Motorcycle Accident Motorcycle Accident Liability & Best Practices

  1. What makes a person legally liable for causing a motorcycle accident? This article explains the standard of negligence, the times when nobody will be found liable for an accident and also provides best practices tips for motorcycle safety and avoiding legal liability.

    Negligence: The Standard of Liability

    A motorcycle accident can occur for many reasons although not all will result in someone being found liable for damages that may occur. For example, an accident caused by a hurricane or tornado would not result in a motorcyclist being liable for damages. Such accidents are usually called an "act of G-d" or an "act of nature." Liability that results from a motorcycle accident occurs when a party is negligent. The word “negligence” is a legal term that is used to describe a situation where someone did not conduct themselves with the standard of care that a reasonable person would exercise under the circumstances. Examples of negligence can include:
    • Driving a motorcycle in the snow without snow tires
    • Operating a motorcycle while intoxicated or in an impaired condition
    • Operating a motorcycle while holding a cell phone in one hand
    • Driving faster than the posted speed limit
    Depending upon the state you are in, your negligent conduct can make you fully or partially liable for damages that result from a motorcycle accident. In the event that someone else is mostly responsible for the accident, your own negligence can also reduce the amount of damages you might have been awarded. A minority of states follow a contributory negligence system where even a small amount of your own negligence might result in no damages being awarded to you. Comparative negligence compares the negligence of each party in assessing who should be awarded damages and for how much.

    Avoid Liability by Using Smart Driving Practices

    The best way to minimize your liability for motorcycle accidents is to familiarize yourself with hazardous conditions for motorcycles and to obtain training that will help you understand best practices for operation. Here are some some common motorcycle safety tips:
    • Be familiar with common road hazards that affect motorcycles so that you can anticipate problem conditions. Motorcyclists frequently underestimate the hazardous nature of wet leaves and railroad tracks, which present far greater dangers for motorcycles than they do for cars.
    • Obtain adequate motorcycle training to learn how to best navigate common road hazards. Training should include how to handle wobbles, navigating through slick surfaces, gravel and dirt roads, uneven surfaces and larger bumps in the road.
    • Best to take a slightly longer, less trafficked road than a shorter one with heavier traffic. Having an unobstructed view of the road provides a motorcycle rider with greater time to identify and avoid road hazards.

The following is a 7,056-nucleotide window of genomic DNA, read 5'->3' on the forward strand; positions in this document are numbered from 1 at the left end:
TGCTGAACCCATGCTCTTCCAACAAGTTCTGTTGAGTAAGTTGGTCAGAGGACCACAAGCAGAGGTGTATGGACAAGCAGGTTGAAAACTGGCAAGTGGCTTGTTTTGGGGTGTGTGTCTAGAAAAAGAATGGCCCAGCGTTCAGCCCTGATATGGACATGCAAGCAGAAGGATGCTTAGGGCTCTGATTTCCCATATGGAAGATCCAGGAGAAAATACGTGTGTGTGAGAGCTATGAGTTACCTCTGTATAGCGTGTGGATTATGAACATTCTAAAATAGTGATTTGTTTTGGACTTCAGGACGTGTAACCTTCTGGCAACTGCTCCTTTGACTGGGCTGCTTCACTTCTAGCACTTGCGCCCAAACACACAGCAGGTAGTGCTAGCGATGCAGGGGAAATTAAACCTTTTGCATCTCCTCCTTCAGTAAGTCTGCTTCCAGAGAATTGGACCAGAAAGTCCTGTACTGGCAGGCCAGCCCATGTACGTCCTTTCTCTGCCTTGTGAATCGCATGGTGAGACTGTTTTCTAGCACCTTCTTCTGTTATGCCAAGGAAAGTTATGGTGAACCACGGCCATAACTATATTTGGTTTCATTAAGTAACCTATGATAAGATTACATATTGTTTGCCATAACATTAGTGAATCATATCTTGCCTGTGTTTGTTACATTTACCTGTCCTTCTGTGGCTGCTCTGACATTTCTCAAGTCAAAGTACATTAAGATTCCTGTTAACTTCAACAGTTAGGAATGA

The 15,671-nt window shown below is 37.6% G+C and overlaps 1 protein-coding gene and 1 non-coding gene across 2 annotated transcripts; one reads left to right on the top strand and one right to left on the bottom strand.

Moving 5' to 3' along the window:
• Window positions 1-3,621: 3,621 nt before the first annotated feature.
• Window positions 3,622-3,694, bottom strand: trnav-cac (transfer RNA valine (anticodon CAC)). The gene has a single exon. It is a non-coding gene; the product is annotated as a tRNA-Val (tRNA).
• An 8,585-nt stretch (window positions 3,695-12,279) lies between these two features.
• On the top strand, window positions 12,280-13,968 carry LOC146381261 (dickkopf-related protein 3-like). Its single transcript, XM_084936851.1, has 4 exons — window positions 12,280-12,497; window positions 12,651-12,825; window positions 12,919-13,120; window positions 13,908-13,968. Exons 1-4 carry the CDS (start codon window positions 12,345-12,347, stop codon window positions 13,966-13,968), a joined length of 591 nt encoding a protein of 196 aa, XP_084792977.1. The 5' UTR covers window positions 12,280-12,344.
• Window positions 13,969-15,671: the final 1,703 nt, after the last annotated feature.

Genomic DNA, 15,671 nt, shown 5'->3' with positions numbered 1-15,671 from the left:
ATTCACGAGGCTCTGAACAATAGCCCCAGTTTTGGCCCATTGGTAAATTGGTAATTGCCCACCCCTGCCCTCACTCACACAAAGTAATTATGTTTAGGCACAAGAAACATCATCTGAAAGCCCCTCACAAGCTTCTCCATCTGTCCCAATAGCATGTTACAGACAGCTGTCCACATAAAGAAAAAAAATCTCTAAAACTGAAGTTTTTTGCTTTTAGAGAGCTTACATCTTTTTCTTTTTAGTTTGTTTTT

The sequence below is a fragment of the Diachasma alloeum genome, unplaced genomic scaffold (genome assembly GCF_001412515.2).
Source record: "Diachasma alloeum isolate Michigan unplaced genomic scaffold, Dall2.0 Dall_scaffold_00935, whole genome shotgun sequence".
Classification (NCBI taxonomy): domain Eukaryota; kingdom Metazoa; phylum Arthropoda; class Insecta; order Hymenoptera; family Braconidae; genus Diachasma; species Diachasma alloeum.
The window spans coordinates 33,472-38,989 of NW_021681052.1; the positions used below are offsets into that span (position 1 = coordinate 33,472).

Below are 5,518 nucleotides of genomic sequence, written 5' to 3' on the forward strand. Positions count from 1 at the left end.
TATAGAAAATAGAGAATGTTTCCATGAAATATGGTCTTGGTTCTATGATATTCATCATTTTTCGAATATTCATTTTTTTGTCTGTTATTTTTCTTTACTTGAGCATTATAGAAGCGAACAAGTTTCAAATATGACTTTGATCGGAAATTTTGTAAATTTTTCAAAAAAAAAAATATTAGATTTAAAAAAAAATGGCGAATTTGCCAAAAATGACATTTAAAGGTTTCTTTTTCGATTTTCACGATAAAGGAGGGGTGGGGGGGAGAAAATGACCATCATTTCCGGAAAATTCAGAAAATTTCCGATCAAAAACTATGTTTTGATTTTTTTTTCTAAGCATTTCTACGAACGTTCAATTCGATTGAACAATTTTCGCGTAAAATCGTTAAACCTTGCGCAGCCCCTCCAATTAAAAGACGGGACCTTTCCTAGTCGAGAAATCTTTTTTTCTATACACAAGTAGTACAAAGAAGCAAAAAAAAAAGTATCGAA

• It is essential to maintain a safe distance between your motorcycle and the vehicle directly ahead.
    • Maintain awareness of surroundings at all times while operating a motorcycle. Road hazards may be small or large animals, small children, other vehicles, painted surfaces and falling rocks or debris from other vehicles.
    • Take note of hazards that are present on common routes to anticipate potential problems.
    • Consider alternate routes that avoid road hazards such as taking note whether there is a shoulder on the road to drive if it becomes necessary, e.g. observing an oil spill or slick spot on the road ahead of you.
    • Best not to drive in the rain or snow or any time the roads are wet. If possible, wait at least 30 minutes after the rain has stopped before operating a motorcycle on the open road.
    • Proceed at a reasonable rate of speed which will allow a gradual slow down. Make sure to rid only at the rate of speed which will allow adequate stops after identifying a hazard on the road ahead.

    What Should I do if I Have a Motorcycle Accident?

    If you have a motorcycle accident, the list of steps should be proceed with the same steps you'd take after any auto accident. You’ll need to remain calm and be alert and obtain as much information as possible that can help you at the scene of the accident. It is advisable to seek an experienced motorcycle accident attorney who can help you preserve your case for damages or to minimize the liability you may have.

    Michael Wechsler

    Michael Wechsler
    Michael M. Wechsler is an experienced attorney, founder of, A. Research Scholar at Columbia Business School and of-counsel to Kaplan, Williams & Graffeo, LLC. He was also an SVP and chief Internet strategist at and legal consultant at Kroll Ontrack, a leading service e-discovery and computer forensics service provider.


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